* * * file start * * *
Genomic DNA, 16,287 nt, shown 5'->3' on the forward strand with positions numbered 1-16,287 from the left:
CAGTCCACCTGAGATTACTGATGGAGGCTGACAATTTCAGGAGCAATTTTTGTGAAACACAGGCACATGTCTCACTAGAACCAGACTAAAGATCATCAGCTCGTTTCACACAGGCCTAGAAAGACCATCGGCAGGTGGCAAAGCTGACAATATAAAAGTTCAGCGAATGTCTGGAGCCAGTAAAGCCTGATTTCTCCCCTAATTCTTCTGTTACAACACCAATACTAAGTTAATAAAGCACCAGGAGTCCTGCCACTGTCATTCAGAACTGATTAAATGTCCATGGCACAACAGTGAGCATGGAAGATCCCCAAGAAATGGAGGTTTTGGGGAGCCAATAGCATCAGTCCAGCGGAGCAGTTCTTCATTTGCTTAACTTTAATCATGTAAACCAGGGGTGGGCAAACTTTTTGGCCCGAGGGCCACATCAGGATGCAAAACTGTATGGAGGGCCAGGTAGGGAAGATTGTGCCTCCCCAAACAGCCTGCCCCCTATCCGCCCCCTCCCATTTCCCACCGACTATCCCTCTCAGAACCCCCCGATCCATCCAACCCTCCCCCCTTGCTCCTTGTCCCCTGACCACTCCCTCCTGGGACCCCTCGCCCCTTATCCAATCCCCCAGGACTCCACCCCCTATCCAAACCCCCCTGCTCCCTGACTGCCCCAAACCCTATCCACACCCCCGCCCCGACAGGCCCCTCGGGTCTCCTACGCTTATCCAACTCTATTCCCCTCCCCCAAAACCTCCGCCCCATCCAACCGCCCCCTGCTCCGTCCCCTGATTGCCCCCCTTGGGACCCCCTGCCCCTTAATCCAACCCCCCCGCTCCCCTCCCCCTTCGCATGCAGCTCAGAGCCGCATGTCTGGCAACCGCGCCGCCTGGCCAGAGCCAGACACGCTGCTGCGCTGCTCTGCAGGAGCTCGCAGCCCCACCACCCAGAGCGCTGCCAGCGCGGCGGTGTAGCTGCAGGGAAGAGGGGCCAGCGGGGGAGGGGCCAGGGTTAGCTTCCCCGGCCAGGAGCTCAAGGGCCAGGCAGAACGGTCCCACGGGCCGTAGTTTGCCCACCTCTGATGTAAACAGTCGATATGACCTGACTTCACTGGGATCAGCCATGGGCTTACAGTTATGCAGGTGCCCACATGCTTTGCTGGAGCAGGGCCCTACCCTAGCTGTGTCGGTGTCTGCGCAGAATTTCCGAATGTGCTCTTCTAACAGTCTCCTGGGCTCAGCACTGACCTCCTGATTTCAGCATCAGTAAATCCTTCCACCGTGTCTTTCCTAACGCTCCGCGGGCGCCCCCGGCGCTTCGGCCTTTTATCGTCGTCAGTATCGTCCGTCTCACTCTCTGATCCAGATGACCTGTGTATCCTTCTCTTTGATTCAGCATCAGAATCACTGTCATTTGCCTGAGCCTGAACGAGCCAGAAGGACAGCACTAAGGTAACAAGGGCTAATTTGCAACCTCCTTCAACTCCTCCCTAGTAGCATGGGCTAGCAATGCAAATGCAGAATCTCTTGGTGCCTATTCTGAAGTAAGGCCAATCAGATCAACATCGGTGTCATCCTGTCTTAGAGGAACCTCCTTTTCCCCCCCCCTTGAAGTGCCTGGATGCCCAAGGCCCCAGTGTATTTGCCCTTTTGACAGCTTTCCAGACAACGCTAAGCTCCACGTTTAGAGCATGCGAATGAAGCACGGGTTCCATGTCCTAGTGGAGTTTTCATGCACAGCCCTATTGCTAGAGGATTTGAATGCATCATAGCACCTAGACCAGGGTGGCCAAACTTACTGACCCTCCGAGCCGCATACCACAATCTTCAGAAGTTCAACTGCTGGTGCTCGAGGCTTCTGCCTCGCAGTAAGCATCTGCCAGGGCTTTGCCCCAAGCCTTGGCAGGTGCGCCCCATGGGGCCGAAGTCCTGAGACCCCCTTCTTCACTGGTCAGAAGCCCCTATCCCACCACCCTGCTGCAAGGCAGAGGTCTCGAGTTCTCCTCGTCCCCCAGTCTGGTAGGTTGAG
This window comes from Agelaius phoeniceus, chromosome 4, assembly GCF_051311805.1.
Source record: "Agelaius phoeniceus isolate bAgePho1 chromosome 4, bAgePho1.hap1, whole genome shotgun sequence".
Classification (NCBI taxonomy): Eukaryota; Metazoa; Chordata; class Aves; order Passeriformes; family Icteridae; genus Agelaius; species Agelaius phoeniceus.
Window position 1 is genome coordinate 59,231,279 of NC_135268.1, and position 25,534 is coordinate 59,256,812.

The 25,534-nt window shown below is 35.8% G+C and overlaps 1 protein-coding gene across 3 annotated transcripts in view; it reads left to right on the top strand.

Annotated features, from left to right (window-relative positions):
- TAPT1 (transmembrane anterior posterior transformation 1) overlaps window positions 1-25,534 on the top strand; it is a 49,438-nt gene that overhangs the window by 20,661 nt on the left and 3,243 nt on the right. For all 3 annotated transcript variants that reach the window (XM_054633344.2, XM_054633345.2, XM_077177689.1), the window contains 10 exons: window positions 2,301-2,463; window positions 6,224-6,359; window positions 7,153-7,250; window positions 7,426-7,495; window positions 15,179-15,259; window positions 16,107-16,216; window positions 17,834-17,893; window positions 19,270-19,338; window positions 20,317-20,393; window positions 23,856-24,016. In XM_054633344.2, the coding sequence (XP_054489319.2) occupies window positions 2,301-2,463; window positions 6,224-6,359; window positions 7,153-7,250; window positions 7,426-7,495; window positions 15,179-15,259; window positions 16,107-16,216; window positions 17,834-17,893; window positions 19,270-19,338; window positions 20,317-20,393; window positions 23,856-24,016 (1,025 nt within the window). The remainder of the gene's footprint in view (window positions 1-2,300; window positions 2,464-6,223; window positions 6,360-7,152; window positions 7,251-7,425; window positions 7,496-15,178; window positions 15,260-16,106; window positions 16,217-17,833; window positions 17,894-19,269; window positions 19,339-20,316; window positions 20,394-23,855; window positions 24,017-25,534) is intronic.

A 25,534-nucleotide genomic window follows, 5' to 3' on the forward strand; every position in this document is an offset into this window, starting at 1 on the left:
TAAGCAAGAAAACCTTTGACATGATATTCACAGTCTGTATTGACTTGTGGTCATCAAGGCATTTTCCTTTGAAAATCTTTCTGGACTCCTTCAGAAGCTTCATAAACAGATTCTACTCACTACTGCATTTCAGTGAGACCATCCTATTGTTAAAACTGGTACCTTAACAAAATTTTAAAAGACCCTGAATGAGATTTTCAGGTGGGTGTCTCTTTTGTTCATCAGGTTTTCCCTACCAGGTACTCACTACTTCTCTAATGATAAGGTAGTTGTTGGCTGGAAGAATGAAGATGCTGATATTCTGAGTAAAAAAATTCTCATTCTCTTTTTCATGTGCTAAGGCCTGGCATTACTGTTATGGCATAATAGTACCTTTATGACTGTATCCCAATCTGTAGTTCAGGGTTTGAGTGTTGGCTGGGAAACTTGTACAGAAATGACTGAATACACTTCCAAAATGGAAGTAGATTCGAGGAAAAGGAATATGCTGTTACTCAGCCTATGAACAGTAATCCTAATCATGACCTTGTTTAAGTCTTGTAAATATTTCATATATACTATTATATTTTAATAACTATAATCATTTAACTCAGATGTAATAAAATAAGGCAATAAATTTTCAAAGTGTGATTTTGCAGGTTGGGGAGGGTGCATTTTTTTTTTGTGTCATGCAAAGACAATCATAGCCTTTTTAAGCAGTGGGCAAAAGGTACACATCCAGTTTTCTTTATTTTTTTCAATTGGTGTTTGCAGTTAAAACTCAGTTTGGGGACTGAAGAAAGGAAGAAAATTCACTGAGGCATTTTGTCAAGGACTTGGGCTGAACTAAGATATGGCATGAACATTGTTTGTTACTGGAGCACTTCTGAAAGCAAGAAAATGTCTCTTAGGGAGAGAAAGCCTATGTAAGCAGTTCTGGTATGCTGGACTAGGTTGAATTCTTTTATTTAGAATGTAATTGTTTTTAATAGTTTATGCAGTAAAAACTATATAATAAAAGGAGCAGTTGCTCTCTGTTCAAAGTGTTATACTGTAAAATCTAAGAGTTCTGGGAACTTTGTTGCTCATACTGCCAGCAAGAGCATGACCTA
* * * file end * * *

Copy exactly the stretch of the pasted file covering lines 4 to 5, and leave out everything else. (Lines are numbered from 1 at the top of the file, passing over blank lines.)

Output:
Source record: "Agelaius phoeniceus isolate bAgePho1 chromosome 4, bAgePho1.hap1, whole genome shotgun sequence".
Classification (NCBI taxonomy): Eukaryota; Metazoa; Chordata; class Aves; order Passeriformes; family Icteridae; genus Agelaius; species Agelaius phoeniceus.